• Pavel
    2019-06-11 19:08

    Ukraine. Kiev. Times of turnmoil (1918). Revolution. German troops are leaving Kiev to Petlura, controversial leader of Ukranian nationalists, the one who tries to gain his power through stirring a conflict between Russians and Ukrainians and Jews. Pogroms are on their way. Bolsheviks are going in just in a few weeks. Big family of Turbins, Russian intelligent people and their friends. Whole world of their is collapsing right in front our eyes. Bulgakov is best-known for his "Master and Margarita", but I actually prefer "The white guard", it's a masterpiece of Russian realistic prose. He himself did not afraid to compare it to the "War and piece". Indeed it's a "War and piece" of Russian clerisy, their tragic fate and inadaptability and idealism. Bulgakov came from this environment, he was from Kiev himself, all the main characters: Alexey Turbin, Nikolenka, Lariosik, Mushlaevsky, Shervinsky, Talberg have their protopypes in Bulgakov's real life. And not only Ukranian turnmoil reflects with our times, but this difficult situation for intellectuals, when they are caught between own notions of events and the fear of political purges. Love and death and defeat of all hopes, everything is in there.Play based on this novel - "Days of Turbins" was a huge MXT success, Stalin saw it at least 15 times and didn't allow to ban it.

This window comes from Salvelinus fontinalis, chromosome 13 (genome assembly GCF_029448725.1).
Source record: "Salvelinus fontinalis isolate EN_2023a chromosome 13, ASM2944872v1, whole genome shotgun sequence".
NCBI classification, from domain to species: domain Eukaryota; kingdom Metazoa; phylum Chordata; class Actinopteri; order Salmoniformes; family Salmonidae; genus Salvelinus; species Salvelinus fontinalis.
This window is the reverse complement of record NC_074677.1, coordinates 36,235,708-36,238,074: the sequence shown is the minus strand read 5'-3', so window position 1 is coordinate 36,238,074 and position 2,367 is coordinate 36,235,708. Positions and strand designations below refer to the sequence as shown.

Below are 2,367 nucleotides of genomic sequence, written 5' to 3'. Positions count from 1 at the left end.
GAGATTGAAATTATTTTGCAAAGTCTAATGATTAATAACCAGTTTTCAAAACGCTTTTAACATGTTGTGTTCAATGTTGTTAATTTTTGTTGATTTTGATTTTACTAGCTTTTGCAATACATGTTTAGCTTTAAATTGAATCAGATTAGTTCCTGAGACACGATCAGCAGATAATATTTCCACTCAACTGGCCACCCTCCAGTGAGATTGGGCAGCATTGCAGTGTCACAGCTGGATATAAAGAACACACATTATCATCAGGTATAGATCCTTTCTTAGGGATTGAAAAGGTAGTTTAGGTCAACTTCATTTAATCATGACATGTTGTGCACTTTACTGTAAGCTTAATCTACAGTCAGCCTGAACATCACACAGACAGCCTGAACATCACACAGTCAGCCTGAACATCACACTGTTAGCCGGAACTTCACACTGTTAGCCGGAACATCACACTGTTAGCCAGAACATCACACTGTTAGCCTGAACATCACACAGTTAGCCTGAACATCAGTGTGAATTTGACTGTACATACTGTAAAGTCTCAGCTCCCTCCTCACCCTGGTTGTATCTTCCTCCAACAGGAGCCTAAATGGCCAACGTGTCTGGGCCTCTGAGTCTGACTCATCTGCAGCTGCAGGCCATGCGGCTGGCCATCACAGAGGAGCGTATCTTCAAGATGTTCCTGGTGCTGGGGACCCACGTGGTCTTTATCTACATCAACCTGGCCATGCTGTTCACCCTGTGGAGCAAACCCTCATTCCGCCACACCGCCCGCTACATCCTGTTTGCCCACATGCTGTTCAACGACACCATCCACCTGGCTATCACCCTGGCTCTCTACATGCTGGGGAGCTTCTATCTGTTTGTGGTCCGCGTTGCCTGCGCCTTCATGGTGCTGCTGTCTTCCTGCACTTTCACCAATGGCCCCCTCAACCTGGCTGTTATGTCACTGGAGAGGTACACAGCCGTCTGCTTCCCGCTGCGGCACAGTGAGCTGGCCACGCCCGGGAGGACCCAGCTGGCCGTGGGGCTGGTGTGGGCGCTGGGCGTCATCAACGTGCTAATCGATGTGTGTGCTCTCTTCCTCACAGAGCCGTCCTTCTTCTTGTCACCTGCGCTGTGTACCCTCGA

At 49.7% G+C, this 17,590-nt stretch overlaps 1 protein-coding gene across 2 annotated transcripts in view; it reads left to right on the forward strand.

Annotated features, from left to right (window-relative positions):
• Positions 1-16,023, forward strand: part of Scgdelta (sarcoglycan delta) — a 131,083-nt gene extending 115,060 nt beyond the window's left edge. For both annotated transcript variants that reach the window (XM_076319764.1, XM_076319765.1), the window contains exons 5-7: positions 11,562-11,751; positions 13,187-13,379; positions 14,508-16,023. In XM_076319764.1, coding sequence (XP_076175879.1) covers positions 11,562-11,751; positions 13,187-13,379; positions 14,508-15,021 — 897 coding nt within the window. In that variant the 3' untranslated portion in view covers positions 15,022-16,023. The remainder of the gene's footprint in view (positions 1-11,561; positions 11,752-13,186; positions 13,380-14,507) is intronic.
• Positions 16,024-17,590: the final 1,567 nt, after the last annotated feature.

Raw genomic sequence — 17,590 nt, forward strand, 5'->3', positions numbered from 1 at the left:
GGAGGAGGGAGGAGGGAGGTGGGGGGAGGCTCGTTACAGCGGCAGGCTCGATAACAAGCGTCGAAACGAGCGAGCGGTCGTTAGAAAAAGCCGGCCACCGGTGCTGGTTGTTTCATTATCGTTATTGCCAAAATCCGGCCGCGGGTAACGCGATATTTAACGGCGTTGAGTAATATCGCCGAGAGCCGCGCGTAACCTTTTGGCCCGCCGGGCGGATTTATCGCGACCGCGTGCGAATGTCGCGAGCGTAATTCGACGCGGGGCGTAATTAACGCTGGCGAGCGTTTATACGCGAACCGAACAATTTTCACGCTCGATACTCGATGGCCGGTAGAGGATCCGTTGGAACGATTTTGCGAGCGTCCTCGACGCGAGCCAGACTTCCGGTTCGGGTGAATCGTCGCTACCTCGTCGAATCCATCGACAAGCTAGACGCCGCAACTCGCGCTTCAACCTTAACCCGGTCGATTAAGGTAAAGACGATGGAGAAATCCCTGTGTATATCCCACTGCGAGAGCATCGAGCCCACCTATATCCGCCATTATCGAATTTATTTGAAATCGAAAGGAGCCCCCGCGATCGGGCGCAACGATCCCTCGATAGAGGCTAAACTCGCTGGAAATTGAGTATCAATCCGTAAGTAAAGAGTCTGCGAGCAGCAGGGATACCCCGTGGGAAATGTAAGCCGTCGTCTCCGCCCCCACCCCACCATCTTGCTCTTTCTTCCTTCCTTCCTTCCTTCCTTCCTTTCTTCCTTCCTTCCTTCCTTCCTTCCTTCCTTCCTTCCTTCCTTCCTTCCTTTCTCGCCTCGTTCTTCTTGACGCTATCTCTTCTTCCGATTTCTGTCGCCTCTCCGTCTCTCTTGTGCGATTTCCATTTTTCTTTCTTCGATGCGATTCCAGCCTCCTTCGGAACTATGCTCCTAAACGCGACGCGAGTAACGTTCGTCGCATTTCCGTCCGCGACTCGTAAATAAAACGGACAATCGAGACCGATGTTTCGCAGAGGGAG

• Rosemarie
    2019-06-12 23:15

    This book does an excellent job portraying the confusion and chaos in Kiev in December 1918. The White Guard defending the city are woefully outnumbered by those who are going to attack the city-- the Bolsheviks.The leaders of the Whites flee the city, leaving few instructions to those left behind, mostly Cadets. Many of the Cadets and officers are killed but some are able to flee.The Turbin family, two brothers and their sister, show how this confusion and disaster affected the people of Kiev on a more personal and emotional level.

  • Moon Rose
    2019-05-29 20:31